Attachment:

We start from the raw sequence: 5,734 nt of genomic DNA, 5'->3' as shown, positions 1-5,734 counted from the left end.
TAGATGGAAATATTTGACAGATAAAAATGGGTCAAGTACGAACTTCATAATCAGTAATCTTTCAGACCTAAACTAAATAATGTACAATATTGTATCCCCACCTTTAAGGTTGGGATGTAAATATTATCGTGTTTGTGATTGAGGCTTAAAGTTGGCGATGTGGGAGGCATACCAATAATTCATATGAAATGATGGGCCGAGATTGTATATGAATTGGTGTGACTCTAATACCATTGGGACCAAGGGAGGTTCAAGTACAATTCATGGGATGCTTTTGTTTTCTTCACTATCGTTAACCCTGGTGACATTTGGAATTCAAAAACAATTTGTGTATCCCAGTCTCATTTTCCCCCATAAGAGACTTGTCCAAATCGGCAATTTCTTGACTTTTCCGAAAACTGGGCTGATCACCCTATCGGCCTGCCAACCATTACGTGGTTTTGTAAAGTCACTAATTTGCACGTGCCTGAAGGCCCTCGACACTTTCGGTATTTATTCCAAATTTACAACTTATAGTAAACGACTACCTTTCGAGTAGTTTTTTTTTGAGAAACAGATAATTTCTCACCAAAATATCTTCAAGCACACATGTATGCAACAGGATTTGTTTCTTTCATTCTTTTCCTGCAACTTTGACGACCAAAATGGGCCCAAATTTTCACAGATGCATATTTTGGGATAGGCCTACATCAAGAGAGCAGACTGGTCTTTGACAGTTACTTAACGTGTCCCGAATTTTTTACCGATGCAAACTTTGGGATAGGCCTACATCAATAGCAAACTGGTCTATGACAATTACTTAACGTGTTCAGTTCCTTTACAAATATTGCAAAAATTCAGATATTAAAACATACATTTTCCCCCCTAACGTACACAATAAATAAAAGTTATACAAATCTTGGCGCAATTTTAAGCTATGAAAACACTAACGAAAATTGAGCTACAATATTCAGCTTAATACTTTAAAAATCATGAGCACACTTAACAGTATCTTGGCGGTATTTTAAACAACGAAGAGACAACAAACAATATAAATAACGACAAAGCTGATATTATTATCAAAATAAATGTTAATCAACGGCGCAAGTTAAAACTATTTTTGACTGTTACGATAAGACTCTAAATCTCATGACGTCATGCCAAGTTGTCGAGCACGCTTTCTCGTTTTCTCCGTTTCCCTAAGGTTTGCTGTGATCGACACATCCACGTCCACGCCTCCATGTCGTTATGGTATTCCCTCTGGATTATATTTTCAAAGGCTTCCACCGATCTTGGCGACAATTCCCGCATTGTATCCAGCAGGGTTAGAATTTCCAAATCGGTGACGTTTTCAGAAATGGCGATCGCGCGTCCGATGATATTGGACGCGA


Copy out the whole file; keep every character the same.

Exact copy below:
We start from the raw sequence: 5,734 nt of genomic DNA, 5'->3' as shown, positions 1-5,734 counted from the left end.
TAGATGGAAATATTTGACAGATAAAAATGGGTCAAGTACGAACTTCATAATCAGTAATCTTTCAGACCTAAACTAAATAATGTACAATATTGTATCCCCACCTTTAAGGTTGGGATGTAAATATTATCGTGTTTGTGATTGAGGCTTAAAGTTGGCGATGTGGGAGGCATACCAATAATTCATATGAAATGATGGGCCGAGATTGTATATGAATTGGTGTGACTCTAATACCATTGGGACCAAGGGAGGTTCAAGTACAATTCATGGGATGCTTTTGTTTTCTTCACTATCGTTAACCCTGGTGACATTTGGAATTCAAAAACAATTTGTGTATCCCAGTCTCATTTTCCCCCATAAGAGACTTGTCCAAATCGGCAATTTCTTGACTTTTCCGAAAACTGGGCTGATCACCCTATCGGCCTGCCAACCATTACGTGGTTTTGTAAAGTCACTAATTTGCACGTGCCTGAAGGCCCTCGACACTTTCGGTATTTATTCCAAATTTACAACTTATAGTAAACGACTACCTTTCGAGTAGTTTTTTTTTGAGAAACAGATAATTTCTCACCAAAATATCTTCAAGCACACATGTATGCAACAGGATTTGTTTCTTTCATTCTTTTCCTGCAACTTTGACGACCAAAATGGGCCCAAATTTTCACAGATGCATATTTTGGGATAGGCCTACATCAAGAGAGCAGACTGGTCTTTGACAGTTACTTAACGTGTCCCGAATTTTTTACCGATGCAAACTTTGGGATAGGCCTACATCAATAGCAAACTGGTCTATGACAATTACTTAACGTGTTCAGTTCCTTTACAAATATTGCAAAAATTCAGATATTAAAACATACATTTTCCCCCCTAACGTACACAATAAATAAAAGTTATACAAATCTTGGCGCAATTTTAAGCTATGAAAACACTAACGAAAATTGAGCTACAATATTCAGCTTAATACTTTAAAAATCATGAGCACACTTAACAGTATCTTGGCGGTATTTTAAACAACGAAGAGACAACAAACAATATAAATAACGACAAAGCTGATATTATTATCAAAATAAATGTTAATCAACGGCGCAAGTTAAAACTATTTTTGACTGTTACGATAAGACTCTAAATCTCATGACGTCATGCCAAGTTGTCGAGCACGCTTTCTCGTTTTCTCCGTTTCCCTAAGGTTTGCTGTGATCGACACATCCACGTCCACGCCTCCATGTCGTTATGGTATTCCCTCTGGATTATATTTTCAAAGGCTTCCACCGATCTTGGCGACAATTCCCGCATTGTATCCAGCAGGGTTAGAATTTCCAAATCGGTGACGTTTTCAGAAATGGCGATCGCGCGTCCGATGATATTGGACGCGA